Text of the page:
Coco bonds are different to regular convertible bonds in that the likelihood of the bonds converting to equity is “contingent” on a specified event. They carry a distinct accounting advantage as unlike other kinds of convertible bonds, they do not have to be included in a company’s diluted earnings per share until the bonds are eligible for conversion. It is also a form of capital that regulators hope could help buttress a bank’s finances in times of stress. CoCo bonds have become popular due to their ability to absorb losses and satisfy regulatory requirements. CoCos are hybrid capital securities that absorb losses in accordance with their contractual terms when the capital of the issuing bank falls below a certain level. Then debt is reduced and bank capitalisation gets a boost. Owing to their capacity to absorb losses, CoCos have the potential to satisfy regulatory capital requirements. However, CoCo bonds, like all bonds, are non-Shariah compliant due to their bond features. Possible Shariah compliant structures as an alternative for Islamic banks to absorb losses and meet Basel III requirements are AT1 Sukuk. However, there are challenges in respect to such Sukuk. There is still a debate on which structure to use for this type of Sukuk. Furthermore, the pricing of the conversion is another area which needs further research. Overall, Islamic banks need viable Shariah compliant alternatives to be able to compete, grow and meet regulatory requirements laid down by the Basel accords. Sukuk products currently seem to be the most viable and plausible to deal with capital requirements.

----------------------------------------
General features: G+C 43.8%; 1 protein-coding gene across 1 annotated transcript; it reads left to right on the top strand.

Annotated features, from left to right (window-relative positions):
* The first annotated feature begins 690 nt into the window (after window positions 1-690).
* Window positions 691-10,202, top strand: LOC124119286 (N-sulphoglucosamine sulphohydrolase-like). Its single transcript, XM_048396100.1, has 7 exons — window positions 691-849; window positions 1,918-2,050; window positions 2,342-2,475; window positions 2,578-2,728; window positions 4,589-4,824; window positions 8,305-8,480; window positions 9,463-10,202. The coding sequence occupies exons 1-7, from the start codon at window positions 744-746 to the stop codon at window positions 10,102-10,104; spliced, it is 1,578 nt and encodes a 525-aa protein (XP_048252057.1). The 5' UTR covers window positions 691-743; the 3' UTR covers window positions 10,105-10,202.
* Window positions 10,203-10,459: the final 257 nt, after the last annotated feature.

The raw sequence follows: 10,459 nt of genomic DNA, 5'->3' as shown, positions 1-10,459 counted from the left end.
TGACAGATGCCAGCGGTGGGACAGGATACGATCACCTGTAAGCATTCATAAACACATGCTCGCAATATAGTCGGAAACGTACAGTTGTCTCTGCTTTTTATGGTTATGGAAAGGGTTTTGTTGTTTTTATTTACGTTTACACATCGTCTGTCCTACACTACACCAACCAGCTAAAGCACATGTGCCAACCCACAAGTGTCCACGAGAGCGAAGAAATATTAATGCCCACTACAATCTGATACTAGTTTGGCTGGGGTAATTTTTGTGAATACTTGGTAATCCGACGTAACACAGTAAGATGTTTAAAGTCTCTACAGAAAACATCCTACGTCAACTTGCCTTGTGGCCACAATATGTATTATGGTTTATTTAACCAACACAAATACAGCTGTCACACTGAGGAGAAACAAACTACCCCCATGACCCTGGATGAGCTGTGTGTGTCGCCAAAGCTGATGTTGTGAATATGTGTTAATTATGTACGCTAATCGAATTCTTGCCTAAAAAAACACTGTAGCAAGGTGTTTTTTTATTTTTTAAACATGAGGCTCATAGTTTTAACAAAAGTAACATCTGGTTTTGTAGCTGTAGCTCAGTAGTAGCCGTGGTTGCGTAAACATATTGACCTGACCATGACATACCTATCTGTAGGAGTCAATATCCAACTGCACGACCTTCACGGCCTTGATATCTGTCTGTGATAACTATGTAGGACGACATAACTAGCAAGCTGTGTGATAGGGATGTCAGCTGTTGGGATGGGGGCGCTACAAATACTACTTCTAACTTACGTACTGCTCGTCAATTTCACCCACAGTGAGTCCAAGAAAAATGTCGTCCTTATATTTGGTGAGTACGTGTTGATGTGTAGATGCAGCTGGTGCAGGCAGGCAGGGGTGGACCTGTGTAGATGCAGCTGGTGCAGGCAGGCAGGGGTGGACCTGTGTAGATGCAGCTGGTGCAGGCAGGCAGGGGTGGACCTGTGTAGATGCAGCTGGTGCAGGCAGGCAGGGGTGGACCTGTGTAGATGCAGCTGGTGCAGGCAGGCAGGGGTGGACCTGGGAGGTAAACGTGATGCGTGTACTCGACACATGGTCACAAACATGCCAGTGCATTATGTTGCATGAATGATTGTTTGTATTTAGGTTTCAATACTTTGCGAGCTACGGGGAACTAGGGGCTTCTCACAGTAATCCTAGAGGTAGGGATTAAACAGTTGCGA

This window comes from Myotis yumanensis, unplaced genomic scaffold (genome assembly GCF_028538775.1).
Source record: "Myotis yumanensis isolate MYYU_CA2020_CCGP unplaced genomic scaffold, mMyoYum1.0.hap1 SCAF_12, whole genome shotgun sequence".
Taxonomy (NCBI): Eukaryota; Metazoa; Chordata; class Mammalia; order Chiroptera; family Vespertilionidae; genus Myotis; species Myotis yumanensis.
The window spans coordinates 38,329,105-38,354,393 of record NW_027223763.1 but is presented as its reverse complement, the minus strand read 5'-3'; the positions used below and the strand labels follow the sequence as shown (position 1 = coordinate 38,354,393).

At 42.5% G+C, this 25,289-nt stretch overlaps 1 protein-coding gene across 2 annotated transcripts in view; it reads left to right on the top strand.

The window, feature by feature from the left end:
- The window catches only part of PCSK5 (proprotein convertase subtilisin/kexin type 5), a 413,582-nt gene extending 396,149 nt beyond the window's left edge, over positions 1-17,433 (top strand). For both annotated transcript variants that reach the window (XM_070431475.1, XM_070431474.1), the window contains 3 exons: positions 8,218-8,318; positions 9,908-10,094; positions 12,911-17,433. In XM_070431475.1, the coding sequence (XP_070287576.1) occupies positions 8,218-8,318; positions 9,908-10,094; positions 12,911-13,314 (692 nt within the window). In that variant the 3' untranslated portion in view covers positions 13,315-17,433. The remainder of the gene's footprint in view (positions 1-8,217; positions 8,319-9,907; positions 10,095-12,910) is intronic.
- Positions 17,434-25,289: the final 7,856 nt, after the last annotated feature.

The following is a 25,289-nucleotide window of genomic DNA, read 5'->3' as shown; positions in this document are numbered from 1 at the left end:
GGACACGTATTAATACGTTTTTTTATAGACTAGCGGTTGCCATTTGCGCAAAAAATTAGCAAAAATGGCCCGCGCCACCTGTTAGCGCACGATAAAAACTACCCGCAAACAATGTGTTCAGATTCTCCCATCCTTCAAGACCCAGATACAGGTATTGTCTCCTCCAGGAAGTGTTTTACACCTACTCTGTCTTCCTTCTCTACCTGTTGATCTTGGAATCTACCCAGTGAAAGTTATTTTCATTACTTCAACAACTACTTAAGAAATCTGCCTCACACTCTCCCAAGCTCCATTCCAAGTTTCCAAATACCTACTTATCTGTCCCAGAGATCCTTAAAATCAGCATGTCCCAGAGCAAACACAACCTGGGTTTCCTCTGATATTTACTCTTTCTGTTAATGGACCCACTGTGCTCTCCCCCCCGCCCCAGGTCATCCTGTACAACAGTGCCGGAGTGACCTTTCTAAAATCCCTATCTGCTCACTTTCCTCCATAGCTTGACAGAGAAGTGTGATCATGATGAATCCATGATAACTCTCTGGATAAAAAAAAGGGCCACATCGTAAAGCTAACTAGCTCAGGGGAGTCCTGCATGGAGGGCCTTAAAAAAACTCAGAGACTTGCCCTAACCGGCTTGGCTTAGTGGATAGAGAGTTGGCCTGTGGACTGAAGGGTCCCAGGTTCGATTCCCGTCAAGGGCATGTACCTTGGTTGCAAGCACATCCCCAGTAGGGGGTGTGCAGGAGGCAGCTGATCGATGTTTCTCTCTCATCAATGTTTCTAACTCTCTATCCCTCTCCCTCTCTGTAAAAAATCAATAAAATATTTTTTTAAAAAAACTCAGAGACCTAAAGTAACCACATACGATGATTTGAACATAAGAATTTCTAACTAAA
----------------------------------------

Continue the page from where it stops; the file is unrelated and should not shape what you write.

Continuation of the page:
This research paper is authored by Mufti Faraz as a Shariah advisor for Shariyah Review Bureau in Bahrain. Click on the following link to get access to this paper: